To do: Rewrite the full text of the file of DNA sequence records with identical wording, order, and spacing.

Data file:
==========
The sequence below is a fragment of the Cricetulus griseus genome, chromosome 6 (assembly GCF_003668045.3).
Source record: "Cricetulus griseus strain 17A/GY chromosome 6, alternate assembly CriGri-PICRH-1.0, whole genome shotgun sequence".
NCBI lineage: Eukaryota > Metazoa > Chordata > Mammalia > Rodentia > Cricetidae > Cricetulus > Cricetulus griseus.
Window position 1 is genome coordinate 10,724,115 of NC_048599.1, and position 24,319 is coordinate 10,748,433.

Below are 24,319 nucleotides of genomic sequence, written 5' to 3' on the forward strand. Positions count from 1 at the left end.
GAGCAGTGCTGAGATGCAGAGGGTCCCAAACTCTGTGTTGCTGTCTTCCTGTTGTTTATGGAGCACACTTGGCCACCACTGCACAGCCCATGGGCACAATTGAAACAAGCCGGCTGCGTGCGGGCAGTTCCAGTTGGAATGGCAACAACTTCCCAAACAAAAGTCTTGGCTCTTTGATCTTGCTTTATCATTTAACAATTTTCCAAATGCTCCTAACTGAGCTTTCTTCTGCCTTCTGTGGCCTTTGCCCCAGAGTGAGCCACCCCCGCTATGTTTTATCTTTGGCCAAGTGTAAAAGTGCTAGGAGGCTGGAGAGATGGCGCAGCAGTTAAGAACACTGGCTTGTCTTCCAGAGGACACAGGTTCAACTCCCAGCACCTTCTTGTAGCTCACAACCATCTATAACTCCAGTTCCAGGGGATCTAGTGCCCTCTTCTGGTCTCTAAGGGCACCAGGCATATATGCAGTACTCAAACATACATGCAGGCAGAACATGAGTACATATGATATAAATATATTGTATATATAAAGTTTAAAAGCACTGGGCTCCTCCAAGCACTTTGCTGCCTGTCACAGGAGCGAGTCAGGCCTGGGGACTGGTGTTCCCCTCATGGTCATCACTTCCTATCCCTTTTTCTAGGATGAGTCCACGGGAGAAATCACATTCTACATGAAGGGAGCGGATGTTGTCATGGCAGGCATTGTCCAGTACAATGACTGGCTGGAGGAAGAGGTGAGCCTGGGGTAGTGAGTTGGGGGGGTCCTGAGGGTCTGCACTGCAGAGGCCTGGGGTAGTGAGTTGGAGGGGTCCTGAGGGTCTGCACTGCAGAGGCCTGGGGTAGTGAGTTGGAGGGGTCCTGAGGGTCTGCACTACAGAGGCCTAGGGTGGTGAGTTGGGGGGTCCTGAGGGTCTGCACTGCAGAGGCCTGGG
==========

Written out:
The sequence below is a fragment of the Cricetulus griseus genome, chromosome 6 (assembly GCF_003668045.3).
Source record: "Cricetulus griseus strain 17A/GY chromosome 6, alternate assembly CriGri-PICRH-1.0, whole genome shotgun sequence".
NCBI lineage: Eukaryota > Metazoa > Chordata > Mammalia > Rodentia > Cricetidae > Cricetulus > Cricetulus griseus.
Window position 1 is genome coordinate 10,724,115 of NC_048599.1, and position 24,319 is coordinate 10,748,433.

Below are 24,319 nucleotides of genomic sequence, written 5' to 3' on the forward strand. Positions count from 1 at the left end.
GAGCAGTGCTGAGATGCAGAGGGTCCCAAACTCTGTGTTGCTGTCTTCCTGTTGTTTATGGAGCACACTTGGCCACCACTGCACAGCCCATGGGCACAATTGAAACAAGCCGGCTGCGTGCGGGCAGTTCCAGTTGGAATGGCAACAACTTCCCAAACAAAAGTCTTGGCTCTTTGATCTTGCTTTATCATTTAACAATTTTCCAAATGCTCCTAACTGAGCTTTCTTCTGCCTTCTGTGGCCTTTGCCCCAGAGTGAGCCACCCCCGCTATGTTTTATCTTTGGCCAAGTGTAAAAGTGCTAGGAGGCTGGAGAGATGGCGCAGCAGTTAAGAACACTGGCTTGTCTTCCAGAGGACACAGGTTCAACTCCCAGCACCTTCTTGTAGCTCACAACCATCTATAACTCCAGTTCCAGGGGATCTAGTGCCCTCTTCTGGTCTCTAAGGGCACCAGGCATATATGCAGTACTCAAACATACATGCAGGCAGAACATGAGTACATATGATATAAATATATTGTATATATAAAGTTTAAAAGCACTGGGCTCCTCCAAGCACTTTGCTGCCTGTCACAGGAGCGAGTCAGGCCTGGGGACTGGTGTTCCCCTCATGGTCATCACTTCCTATCCCTTTTTCTAGGATGAGTCCACGGGAGAAATCACATTCTACATGAAGGGAGCGGATGTTGTCATGGCAGGCATTGTCCAGTACAATGACTGGCTGGAGGAAGAGGTGAGCCTGGGGTAGTGAGTTGGGGGGGTCCTGAGGGTCTGCACTGCAGAGGCCTGGGGTAGTGAGTTGGAGGGGTCCTGAGGGTCTGCACTGCAGAGGCCTGGGGTAGTGAGTTGGAGGGGTCCTGAGGGTCTGCACTACAGAGGCCTAGGGTGGTGAGTTGGGGGGTCCTGAGGGTCTGCACTGCAGAGGCCTGGG